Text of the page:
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Creator of Neurcumin

Nasser Razack, M.D.

Interventional Neuroradiologist

Creator of Neurcumin

Vitamin C and Cognition

Vitamin C supplements were associated with a lower prevalence of more severe cognitive impairment in a study involving 117 people [1]. This study suggests vitamin C may protect against cognitive impairment. Studies like this suggested that antioxidant vitamins may protect the brain against damage caused by free radicals and other reactive oxygen species. These can be formed from external insults or internally as molecular byproducts of basic cellular metabolism. Neurons are especially vulnerable to damage caused by free radicals, which is believed to be one pathway for the development of Alzheimer’s disease.

Researchers examined data from the Cache County Study, a large, population-based investigation of the prevalence and incidence of Alzheimer’s disease. This involved approximately 4,700 residents who were sixty five or older and were assessed during two separate time periods (from 1996-1997 and again from 1998-2000) . Researchers found the combined use of vitamin E and C supplements resulted in a reduced incidence of Alzheimer’s disease controlling for age, sex, education and general health by about 64%.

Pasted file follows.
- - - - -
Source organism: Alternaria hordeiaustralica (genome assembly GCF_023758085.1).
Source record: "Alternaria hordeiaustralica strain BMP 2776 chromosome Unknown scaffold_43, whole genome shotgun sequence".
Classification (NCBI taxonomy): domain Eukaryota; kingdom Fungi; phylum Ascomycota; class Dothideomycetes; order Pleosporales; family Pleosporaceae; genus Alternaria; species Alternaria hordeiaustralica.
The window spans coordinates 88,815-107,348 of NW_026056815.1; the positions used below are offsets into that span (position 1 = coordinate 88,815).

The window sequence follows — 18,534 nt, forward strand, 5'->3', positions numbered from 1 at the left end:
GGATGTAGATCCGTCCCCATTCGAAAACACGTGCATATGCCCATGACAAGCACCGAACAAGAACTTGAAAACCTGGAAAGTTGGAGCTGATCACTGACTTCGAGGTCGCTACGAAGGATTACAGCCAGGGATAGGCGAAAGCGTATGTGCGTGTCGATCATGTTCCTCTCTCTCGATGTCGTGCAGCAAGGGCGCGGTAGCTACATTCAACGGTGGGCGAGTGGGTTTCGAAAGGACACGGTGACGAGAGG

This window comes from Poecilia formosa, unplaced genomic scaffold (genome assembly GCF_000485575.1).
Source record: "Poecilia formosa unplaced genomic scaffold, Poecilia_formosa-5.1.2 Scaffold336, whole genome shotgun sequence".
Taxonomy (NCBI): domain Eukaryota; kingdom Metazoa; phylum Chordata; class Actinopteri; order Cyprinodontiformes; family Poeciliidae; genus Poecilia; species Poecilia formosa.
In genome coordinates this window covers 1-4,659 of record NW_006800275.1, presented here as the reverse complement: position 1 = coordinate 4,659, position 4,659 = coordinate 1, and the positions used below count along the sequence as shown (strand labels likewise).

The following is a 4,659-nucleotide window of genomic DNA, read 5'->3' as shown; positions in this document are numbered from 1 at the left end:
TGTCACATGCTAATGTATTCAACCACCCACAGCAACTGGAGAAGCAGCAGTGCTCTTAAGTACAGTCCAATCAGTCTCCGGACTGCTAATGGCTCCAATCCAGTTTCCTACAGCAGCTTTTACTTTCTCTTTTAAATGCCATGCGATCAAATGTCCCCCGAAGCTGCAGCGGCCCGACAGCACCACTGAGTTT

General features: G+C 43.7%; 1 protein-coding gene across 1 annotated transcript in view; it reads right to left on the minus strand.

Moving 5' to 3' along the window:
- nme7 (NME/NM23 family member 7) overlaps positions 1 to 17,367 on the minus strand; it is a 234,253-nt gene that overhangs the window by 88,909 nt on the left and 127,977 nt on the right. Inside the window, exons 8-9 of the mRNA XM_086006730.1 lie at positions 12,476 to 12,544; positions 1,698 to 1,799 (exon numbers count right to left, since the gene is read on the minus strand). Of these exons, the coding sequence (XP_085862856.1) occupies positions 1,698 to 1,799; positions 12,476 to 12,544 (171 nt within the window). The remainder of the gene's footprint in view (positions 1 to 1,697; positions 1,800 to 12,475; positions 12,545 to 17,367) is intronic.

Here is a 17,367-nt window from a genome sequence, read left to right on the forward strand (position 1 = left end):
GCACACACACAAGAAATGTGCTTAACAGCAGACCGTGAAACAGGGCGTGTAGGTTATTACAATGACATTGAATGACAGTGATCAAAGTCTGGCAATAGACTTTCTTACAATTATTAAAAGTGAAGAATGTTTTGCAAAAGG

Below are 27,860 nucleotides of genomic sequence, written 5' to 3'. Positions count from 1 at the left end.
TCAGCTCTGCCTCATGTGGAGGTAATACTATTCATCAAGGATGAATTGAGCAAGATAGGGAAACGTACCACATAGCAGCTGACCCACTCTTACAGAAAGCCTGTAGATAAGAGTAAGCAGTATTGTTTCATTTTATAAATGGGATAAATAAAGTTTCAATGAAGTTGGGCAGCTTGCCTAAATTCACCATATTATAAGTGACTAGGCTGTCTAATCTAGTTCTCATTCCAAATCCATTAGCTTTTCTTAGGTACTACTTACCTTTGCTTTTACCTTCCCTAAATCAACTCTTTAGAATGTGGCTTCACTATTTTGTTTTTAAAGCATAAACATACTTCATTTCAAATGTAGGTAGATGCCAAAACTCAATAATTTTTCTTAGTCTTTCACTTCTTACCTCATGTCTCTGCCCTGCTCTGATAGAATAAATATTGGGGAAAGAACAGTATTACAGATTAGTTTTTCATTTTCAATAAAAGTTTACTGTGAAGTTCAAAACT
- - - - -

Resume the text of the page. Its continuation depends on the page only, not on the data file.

Interestingly, the researchers saw no appreciable decrease if people took vitamin E or vitamin C alone, or if they took a multivitamin. The authors explained that the use of vitamins E and C may offer protection against Alzheimer’s disease when taken together in higher doses. Incidentally, a British government funded expert group on vitamins and minerals (EVM) recently recommended a safe upper limit of 800 IU vitamin E for daily supplementation and 1000mg for vitamin C.

 

  1. Michael Paleologos, Robert G. Cumming and Ross Lazarus Cohort Study of Vitamin C Intake and Cognitive Impairment Am J Epidemiol 1998; 148: 45–50.